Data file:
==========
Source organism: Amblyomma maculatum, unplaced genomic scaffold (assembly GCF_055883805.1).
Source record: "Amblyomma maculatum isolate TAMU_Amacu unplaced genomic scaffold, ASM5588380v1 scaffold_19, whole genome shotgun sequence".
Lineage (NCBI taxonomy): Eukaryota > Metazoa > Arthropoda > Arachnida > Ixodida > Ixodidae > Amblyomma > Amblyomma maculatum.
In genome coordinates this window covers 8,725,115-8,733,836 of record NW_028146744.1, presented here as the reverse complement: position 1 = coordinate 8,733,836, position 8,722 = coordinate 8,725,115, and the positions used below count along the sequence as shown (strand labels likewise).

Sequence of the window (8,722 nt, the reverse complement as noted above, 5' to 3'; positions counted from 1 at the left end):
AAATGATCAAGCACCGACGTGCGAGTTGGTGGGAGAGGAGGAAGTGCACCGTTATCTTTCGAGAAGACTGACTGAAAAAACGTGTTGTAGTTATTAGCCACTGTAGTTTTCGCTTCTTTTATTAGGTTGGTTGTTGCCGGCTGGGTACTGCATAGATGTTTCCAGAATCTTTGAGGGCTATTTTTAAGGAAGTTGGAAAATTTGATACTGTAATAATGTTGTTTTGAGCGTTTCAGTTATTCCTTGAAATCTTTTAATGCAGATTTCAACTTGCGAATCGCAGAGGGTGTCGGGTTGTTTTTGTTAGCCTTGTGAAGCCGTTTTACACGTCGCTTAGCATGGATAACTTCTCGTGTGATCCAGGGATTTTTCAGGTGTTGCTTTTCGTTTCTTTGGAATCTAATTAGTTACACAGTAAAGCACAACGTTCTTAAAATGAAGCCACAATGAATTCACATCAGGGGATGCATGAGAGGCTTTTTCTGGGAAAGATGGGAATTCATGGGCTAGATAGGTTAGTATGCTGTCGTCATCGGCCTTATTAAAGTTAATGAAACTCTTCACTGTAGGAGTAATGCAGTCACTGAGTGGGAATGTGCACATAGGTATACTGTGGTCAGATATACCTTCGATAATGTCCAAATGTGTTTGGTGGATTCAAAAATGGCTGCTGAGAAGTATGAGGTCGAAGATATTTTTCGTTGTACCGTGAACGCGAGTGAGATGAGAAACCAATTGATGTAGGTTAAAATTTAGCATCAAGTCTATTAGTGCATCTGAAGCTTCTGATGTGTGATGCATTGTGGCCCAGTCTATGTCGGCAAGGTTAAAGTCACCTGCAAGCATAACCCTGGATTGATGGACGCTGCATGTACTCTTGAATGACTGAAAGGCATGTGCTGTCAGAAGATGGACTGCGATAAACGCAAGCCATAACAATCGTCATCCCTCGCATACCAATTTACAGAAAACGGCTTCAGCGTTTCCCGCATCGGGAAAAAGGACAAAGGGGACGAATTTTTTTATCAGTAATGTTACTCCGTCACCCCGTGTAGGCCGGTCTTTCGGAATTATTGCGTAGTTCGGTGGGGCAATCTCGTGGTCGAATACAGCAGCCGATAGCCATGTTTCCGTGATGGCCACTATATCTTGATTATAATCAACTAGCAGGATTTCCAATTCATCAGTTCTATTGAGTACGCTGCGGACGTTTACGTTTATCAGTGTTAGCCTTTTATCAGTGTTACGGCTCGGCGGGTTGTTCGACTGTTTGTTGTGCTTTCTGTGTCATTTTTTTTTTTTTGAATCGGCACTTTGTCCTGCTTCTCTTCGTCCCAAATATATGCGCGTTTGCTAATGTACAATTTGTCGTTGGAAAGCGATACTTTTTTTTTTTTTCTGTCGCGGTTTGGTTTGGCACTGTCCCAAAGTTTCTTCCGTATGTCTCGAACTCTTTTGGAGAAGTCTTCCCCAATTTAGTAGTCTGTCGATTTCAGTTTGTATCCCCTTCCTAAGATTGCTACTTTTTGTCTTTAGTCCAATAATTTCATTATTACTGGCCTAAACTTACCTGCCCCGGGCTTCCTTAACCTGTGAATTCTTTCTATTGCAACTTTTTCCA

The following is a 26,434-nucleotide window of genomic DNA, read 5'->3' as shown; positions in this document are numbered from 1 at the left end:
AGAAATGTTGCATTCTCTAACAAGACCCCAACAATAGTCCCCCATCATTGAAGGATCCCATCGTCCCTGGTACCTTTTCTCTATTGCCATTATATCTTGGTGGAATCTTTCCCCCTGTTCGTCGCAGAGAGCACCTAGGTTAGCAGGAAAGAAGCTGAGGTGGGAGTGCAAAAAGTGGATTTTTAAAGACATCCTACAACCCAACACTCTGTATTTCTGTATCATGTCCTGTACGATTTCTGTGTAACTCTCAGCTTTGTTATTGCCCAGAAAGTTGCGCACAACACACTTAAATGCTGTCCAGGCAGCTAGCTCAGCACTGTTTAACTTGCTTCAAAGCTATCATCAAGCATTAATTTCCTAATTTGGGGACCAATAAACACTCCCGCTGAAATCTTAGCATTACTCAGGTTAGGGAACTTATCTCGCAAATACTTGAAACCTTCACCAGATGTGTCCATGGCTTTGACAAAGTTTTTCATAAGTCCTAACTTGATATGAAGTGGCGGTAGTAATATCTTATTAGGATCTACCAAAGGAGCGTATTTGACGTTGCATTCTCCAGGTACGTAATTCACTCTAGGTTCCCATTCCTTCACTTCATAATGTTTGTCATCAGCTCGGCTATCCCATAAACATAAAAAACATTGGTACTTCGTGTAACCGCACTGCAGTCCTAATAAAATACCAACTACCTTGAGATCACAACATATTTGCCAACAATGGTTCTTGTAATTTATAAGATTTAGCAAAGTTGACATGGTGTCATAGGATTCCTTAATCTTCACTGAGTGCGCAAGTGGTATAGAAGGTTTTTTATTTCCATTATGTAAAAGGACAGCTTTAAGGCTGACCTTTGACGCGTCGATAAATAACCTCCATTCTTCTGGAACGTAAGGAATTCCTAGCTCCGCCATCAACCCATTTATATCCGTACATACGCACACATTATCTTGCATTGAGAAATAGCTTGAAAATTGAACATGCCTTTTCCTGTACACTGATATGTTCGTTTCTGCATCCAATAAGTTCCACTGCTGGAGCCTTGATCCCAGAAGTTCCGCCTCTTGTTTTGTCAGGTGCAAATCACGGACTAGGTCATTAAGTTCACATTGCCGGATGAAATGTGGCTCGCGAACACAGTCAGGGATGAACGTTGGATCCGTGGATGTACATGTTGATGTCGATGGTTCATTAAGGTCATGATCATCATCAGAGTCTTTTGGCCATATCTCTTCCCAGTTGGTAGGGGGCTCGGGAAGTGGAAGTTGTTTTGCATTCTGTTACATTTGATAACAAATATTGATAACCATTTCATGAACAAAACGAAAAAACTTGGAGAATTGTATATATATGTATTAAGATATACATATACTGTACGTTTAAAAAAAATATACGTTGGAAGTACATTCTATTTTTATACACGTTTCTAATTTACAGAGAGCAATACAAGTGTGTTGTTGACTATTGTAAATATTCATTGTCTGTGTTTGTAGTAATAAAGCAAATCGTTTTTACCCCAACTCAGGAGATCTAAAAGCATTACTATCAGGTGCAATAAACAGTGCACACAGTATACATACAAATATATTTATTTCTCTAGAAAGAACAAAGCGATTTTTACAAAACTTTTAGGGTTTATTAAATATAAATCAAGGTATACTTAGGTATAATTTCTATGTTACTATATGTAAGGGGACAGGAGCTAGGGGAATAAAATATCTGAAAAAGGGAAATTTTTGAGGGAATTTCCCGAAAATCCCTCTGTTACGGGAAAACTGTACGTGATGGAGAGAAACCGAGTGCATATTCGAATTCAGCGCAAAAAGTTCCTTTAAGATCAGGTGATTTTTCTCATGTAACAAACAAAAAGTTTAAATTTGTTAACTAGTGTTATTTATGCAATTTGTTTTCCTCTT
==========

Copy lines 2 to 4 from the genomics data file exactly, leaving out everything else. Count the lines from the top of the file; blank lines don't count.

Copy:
Source record: "Amblyomma maculatum isolate TAMU_Amacu unplaced genomic scaffold, ASM5588380v1 scaffold_19, whole genome shotgun sequence".
Lineage (NCBI taxonomy): Eukaryota > Metazoa > Arthropoda > Arachnida > Ixodida > Ixodidae > Amblyomma > Amblyomma maculatum.
In genome coordinates this window covers 8,725,115-8,733,836 of record NW_028146744.1, presented here as the reverse complement: position 1 = coordinate 8,733,836, position 8,722 = coordinate 8,725,115, and the positions used below count along the sequence as shown (strand labels likewise).